What is a Cataract in a Dog or Other Pet?

A dog with complete cataracts giving a white appearance to the eyes.

A cataract is a clouding of the lens inside the eye and is the most common cause of blindness in dogs. Cataracts can be caused by injuries or diabetes, but most cataracts in dogs are inherited. Any opacity in the lens is called a cataract; very small spots do not significantly affect vision. However, most cataracts will progress, and ultimately cause blindness. The lens is located behind the colored iris; thus when a cataract occurs, the pupil may appear white. Vision through a mature cataract is like looking through white painted glass.

How are Pet Cataracts treated?

There are no medications which are effective in treating or preventing cataracts. A cataract is not a growth; treatment requires surgical removal of the lens and, once removed, a cataract cannot recur. Cataracts are not treated with lasers; the surgery to remove the lens uses phacoemulsification, the same procedure used in people. Once the lens is removed, it is replaced with an artificial lens inserted into the pocket formed by the original lens capsule which remains in the eye. Occasionally, there is a weakness in this capsule which is detected during the cataract surgery. In these cases, sutures may be used to support the artificial lens. If replacement of the lens is not possible, the cataract will still be removed, with resulting vision which is somewhat blurry but significantly better than before surgery. One or both eyes may be candidates for cataract surgery; the doctor will discuss these options with you. We also have a videotape which further explains cataract surgery.

How effective is Cataract Surgery for Dogs, Cats, and Other Pets?

Cataract surgery is approximately 90-95% successful. However, this means that in 5-10% of cases, complications may prevent vision recovery. The purpose of the examinations before and after cataract surgery is to detect and prevent these complications whenever possible. In uncomplicated cases, vision will begin to improve within a few days; after six weeks, healing is usually complete and medication is discontinued.

Preparing for Your Pet’s Cataract Surgery

Once the doctor has examined your pet and cataract surgery has been agreed upon, a blood analysis will be done to detect any generalized illness and thus minimize the inherent risks associated with general anesthesia. Eye drops will be dispensed to be started before the cataract surgery. You will use these medications after the cataract surgery as well. Your pet will be admitted to the hospital on the morning of the cataract surgery. The hair will be clipped from the area around the eyes and the front legs (to administer the anesthetic). An electro-retinogram test may be necessary to evaluate the function of the retina.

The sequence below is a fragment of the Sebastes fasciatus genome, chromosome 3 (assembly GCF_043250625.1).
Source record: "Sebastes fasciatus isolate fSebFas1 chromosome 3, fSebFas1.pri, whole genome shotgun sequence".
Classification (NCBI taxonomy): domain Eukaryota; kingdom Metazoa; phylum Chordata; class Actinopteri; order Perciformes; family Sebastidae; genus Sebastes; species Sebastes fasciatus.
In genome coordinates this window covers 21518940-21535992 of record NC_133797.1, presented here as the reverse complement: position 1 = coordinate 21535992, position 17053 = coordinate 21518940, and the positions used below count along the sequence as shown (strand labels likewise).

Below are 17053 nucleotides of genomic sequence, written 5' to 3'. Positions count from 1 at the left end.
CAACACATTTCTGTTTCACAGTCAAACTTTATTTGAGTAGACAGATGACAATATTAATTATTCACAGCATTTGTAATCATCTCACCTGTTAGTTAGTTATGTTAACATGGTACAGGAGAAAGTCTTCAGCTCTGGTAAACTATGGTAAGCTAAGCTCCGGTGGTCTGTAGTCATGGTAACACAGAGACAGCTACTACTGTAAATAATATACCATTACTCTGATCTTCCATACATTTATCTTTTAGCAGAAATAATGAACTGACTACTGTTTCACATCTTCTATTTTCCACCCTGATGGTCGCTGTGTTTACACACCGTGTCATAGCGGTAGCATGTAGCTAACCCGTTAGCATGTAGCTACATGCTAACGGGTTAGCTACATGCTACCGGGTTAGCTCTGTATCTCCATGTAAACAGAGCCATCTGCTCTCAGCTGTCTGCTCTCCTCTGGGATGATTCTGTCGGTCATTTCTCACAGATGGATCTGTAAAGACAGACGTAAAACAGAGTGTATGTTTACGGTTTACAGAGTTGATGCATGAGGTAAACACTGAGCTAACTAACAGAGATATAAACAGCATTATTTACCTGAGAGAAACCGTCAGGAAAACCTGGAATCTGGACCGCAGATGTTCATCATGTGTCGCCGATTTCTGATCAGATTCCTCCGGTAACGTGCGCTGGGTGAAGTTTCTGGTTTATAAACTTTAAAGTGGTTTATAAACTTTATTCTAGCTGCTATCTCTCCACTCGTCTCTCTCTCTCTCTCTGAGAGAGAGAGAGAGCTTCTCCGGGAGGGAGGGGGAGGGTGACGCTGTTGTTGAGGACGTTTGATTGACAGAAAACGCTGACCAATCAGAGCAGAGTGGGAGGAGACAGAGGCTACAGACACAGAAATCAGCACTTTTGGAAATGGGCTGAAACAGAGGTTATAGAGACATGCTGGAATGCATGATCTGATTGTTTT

After Cataract Surgery

The cataract surgery takes approximately one hour per eye. Your pet will be monitored in the hospital for several hours after cataract surgery. Although overnight hospitalization is not required, he will need to come back for the first re-examination the day after cataract surgery. When your pet goes home, he will be wearing a large plastic collar to prevent him from rubbing at the eyes. Although he may not like it, he will learn to tolerate the collar and can eat and sleep with it on. It is essential to avoid injury to the eyes after this delicate surgery. Please keep your pet away from other animals during these first two weeks. No bathing or strenuous exercise. Following cataract surgery (in people as well as dogs) there is no significant discomfort, thus pain medication is not necessary. Additional re-examinations will be scheduled at 1, 2, 4, and 6 weeks after the cataract surgery and additionally as needed.

Here is a movie explaining more about cataract surgery for your pet. Double click on cataract movie to begin.

Click here for more information on cataract surgery and what is involved.